Want to get inside the mind of one of the world’s richest men? Just take a look at his bookshelf. Microsoft co-founder Bill Gates has shared his summer reading list, displaying a wide variety of non-fiction titles that cover everything from life in urban slums to the economics of energy to the life of Chinese communist leader Deng Xiaoping.

“Between family trips and some other travel I’ll be doing this summer, I probably have more reading time planned than I think I’ve had for a very long time, maybe ever since I started work,” Gates writes in a blog post. “Still, I’m probably being too optimistic about what I’ll be getting to, because I’m taking a ton of books with me.”

Now, by that comment, “taking a ton of books with me,” does that mean Gates hasn’t converted to a Kindle or a Nook? Microsoft just invested $300 million in Barnes & Noble’s Nook unit, but maybe the tech visionary is just waiting for the arrival of the Microsoft Surface before he drops the physical book.

Without further ado, here are some of Gates’ recommendations for the summer.

His top read is The Better Angels of our Nature, a more than 700-page whopper by Harvard University professor Steven Pinker. The psychologist makes the case that things are actually much better in the world today than in years past.

“This got me thinking about how we can achieve more positive outcomes in the world today through the work of our foundation,” writes Gates in a review of the book.

Other favorites include:

The Quest: Energy, Security, and the Remaking of the Modern World by Daniel Yergin.

Deng Xiaoping and the Transformation of China by Ezra Vogel

The Cost of Hope by Amanda Bennett

Behind the Beautiful Forevers by Katherine Boo

Limits to Growth: The 30-Year Update by Donella Meadows

Abundance: The Future is Better Than You Think  by Peter Diamandis and Steven Kotler

And Gates — who as a kid checked out so many books from the local library that the librarians refused to give him more until he returned some — has a few other titles on the night stand that he hopes to finish this summer. Those are:

Thinking, Fast and Slow by Daniel Kahneman

The Man Who Stayed Behind by Amanda Bennett.

With all of these recommendations, Gates could start to compete with Oprah.

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  • sonyawiley

    Hey brother,
    Do me favor and look out for our boys while your there in my absence, which I’ll be changing soon. I’ll need my crew very soon to get to a stage near you

  • Russ

    Of note: Amanda Bennett, the author of two books on Gates’s list, married Donald Graham last weekend. Graham is chairman of The Washington Post Co., on whose board sits Melinda French Gates. Warren Buffett is close to both Gates and Graham, too.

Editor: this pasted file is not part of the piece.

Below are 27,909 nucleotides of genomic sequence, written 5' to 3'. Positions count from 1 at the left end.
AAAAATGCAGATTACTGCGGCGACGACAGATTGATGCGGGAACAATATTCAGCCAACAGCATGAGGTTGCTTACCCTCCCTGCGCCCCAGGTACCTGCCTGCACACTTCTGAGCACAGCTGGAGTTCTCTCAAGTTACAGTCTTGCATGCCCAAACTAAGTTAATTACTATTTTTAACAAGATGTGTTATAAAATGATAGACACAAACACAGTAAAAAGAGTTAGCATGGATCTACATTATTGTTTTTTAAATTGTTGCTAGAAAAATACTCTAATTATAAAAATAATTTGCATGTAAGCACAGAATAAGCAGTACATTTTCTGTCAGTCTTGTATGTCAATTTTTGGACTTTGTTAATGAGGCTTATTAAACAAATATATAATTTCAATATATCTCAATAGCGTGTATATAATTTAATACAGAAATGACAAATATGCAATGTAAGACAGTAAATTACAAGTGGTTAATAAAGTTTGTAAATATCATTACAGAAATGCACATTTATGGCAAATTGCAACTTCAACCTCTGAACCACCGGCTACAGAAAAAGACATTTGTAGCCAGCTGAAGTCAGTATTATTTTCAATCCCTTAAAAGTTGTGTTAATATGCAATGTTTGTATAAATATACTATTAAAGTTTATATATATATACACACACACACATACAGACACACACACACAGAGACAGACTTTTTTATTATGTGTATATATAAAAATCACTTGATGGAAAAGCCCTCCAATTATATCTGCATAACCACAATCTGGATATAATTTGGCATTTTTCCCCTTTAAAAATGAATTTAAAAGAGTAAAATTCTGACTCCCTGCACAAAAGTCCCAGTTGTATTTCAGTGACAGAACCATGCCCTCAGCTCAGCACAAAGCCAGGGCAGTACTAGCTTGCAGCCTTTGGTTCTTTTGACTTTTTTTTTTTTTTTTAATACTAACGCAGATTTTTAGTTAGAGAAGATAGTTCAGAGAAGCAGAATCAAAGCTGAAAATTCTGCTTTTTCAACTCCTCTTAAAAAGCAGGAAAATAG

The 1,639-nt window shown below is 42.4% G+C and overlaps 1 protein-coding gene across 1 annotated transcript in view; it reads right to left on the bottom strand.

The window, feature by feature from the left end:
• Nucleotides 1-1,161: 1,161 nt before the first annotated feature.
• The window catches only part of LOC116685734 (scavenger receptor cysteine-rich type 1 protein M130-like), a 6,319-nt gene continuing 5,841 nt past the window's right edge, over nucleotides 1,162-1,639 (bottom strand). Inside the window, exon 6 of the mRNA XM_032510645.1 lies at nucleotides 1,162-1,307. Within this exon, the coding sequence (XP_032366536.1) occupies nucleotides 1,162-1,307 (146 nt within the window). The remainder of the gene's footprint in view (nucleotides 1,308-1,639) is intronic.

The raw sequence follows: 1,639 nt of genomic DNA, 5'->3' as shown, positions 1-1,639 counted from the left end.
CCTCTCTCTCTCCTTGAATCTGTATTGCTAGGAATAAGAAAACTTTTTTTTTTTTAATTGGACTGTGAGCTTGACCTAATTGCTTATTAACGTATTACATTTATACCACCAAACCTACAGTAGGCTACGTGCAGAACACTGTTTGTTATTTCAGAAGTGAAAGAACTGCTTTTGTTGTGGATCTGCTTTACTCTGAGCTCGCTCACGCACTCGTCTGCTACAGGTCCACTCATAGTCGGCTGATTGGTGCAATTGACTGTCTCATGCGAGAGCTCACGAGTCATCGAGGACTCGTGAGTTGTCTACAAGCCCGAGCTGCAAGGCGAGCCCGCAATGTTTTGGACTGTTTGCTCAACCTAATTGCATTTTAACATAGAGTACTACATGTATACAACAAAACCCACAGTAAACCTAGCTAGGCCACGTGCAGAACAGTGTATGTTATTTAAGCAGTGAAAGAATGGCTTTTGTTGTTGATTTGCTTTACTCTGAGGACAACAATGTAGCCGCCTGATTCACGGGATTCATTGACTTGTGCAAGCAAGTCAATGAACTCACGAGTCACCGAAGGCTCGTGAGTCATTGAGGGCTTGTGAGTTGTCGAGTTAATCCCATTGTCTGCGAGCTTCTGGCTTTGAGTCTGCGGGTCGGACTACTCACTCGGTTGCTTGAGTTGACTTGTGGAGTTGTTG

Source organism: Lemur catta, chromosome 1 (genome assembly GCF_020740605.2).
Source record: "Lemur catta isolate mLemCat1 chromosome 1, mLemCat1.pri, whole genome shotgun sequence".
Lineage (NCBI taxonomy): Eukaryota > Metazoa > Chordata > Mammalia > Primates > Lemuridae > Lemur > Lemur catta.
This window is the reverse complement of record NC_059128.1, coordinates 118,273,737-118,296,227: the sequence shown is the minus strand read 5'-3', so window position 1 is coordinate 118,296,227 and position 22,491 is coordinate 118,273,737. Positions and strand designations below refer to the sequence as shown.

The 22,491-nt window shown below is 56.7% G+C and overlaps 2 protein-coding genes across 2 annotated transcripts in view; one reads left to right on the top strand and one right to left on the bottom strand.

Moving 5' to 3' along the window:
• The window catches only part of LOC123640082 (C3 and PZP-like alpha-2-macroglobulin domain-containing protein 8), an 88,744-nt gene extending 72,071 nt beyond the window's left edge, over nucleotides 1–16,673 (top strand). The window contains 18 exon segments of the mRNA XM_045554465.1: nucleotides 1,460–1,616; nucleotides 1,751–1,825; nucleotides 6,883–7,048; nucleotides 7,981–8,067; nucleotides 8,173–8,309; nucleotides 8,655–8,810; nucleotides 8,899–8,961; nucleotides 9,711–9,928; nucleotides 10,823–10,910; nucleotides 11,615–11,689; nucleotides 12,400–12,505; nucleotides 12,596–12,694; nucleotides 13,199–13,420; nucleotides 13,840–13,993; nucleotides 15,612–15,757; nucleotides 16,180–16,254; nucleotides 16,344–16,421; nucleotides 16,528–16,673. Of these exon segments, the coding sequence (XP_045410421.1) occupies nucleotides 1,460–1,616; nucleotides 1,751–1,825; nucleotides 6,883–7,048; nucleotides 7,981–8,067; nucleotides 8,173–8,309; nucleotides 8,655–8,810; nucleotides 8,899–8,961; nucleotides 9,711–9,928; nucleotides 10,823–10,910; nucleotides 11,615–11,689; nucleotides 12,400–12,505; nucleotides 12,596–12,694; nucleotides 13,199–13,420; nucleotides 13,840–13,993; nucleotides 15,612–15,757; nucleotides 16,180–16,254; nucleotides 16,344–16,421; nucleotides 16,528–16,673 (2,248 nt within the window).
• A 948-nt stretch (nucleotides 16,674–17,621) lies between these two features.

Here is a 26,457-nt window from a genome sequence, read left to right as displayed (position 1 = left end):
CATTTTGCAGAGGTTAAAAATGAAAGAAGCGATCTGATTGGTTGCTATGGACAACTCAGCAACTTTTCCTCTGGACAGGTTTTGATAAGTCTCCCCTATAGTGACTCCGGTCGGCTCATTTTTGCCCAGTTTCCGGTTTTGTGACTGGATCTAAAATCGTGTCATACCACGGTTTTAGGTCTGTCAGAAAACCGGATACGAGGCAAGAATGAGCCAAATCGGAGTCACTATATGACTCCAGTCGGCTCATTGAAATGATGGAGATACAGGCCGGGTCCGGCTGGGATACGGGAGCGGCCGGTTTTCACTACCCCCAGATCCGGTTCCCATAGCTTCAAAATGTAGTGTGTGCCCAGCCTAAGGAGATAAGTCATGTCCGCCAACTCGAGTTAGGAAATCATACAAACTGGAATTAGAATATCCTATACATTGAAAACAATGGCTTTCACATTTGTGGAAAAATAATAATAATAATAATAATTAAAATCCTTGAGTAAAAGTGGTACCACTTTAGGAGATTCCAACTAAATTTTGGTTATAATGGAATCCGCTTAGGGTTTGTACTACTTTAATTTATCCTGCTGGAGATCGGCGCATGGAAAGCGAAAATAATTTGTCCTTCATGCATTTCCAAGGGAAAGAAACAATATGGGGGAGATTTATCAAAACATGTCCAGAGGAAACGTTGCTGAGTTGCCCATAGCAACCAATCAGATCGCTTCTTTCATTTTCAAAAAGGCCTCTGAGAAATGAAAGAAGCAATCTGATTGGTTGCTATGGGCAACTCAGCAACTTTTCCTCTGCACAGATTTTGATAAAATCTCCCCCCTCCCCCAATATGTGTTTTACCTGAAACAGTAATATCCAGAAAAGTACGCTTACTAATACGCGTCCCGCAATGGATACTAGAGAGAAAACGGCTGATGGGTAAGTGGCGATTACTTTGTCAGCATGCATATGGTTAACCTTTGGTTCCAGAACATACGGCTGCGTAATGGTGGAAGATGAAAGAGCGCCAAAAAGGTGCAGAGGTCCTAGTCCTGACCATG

• http://about.me/samirsshah Samir Shah

    “The psychologist makes the case that things are actually much better in the world today than in years past.”

    Many people would disagree with me but I will vouch for Steven Pinker’s thesis.

  • Trenton

    How can Stephen Pinker even remotely suggest as much when the vast majority of the over 7 billion and counting live in hopeless squalor?!

    • Sreedhar

      Perhaps in terms of percentage. Or absolute no of people who are doing better than no of people in previous generation. You can be objective with your reasoning or simply dismiss somebody else’s assertion, like you did. :(

  • http://twitter.com/allentime2k Jeff Christensen

    I don’t see Issacson’s “Steve Jobs” on the list. Gates and MS could learn a lot about design by picking it up.

  • http://twitter.com/fijiaaron Aaron Evans

    You’d think someone who has accomplished so much would be reading something more interesting than this feel good drivel.

    It’s not like Bill Gates has to put pretentious pop-psychology nonsense on his bookshelf to make third rate nobodies think he’s intelligent — but that’s exactly what it seems like.

  • Ray Howe

    Mr Gates had begun reading Thinking, Fast and Slow when he listed it on his summer reading list. I wonder if at that time he had read as far as page 117 where Kahneman takes the Gates Foundation to task for its emphasis on small schools being best for our children. Among other things Kahneman writes the following: “The truth is that small schools are not better on average, they are simply more variable.”
    I hope Mr Gates had read that far in the book and still recommended it. I’d love to think he is that humble. In either case I would be interested to hear his response to the critique.

    • http://www.facebook.com/scottmoore.seattle Scott Moore

      Small schools are certainly better for children, as are smaller work groups. Test scores may not vary, but not all things can be measured by test scores.

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